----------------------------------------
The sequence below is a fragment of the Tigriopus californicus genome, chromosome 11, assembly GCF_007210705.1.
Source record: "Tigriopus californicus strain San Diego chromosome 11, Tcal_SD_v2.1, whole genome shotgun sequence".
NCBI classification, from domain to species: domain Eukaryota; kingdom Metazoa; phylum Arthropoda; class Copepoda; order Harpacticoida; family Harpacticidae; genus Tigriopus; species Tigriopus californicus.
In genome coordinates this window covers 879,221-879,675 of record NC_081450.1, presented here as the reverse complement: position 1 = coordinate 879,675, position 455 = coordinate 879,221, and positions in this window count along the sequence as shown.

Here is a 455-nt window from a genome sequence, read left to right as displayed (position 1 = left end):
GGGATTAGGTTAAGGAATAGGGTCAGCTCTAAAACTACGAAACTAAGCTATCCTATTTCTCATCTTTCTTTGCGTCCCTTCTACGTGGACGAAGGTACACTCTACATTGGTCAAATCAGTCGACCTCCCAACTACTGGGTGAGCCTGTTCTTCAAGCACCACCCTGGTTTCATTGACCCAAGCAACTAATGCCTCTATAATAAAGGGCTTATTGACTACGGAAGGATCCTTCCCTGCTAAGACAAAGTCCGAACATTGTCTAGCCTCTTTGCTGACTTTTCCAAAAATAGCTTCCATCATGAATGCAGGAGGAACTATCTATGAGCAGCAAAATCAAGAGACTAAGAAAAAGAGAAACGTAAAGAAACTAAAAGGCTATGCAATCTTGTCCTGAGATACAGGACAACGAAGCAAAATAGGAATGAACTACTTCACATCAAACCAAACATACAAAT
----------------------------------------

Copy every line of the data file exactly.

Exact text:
The sequence below is a fragment of the Tigriopus californicus genome, chromosome 11, assembly GCF_007210705.1.
Source record: "Tigriopus californicus strain San Diego chromosome 11, Tcal_SD_v2.1, whole genome shotgun sequence".
NCBI classification, from domain to species: domain Eukaryota; kingdom Metazoa; phylum Arthropoda; class Copepoda; order Harpacticoida; family Harpacticidae; genus Tigriopus; species Tigriopus californicus.
In genome coordinates this window covers 879,221-879,675 of record NC_081450.1, presented here as the reverse complement: position 1 = coordinate 879,675, position 455 = coordinate 879,221, and positions in this window count along the sequence as shown.

Here is a 455-nt window from a genome sequence, read left to right as displayed (position 1 = left end):
GGGATTAGGTTAAGGAATAGGGTCAGCTCTAAAACTACGAAACTAAGCTATCCTATTTCTCATCTTTCTTTGCGTCCCTTCTACGTGGACGAAGGTACACTCTACATTGGTCAAATCAGTCGACCTCCCAACTACTGGGTGAGCCTGTTCTTCAAGCACCACCCTGGTTTCATTGACCCAAGCAACTAATGCCTCTATAATAAAGGGCTTATTGACTACGGAAGGATCCTTCCCTGCTAAGACAAAGTCCGAACATTGTCTAGCCTCTTTGCTGACTTTTCCAAAAATAGCTTCCATCATGAATGCAGGAGGAACTATCTATGAGCAGCAAAATCAAGAGACTAAGAAAAAGAGAAACGTAAAGAAACTAAAAGGCTATGCAATCTTGTCCTGAGATACAGGACAACGAAGCAAAATAGGAATGAACTACTTCACATCAAACCAAACATACAAAT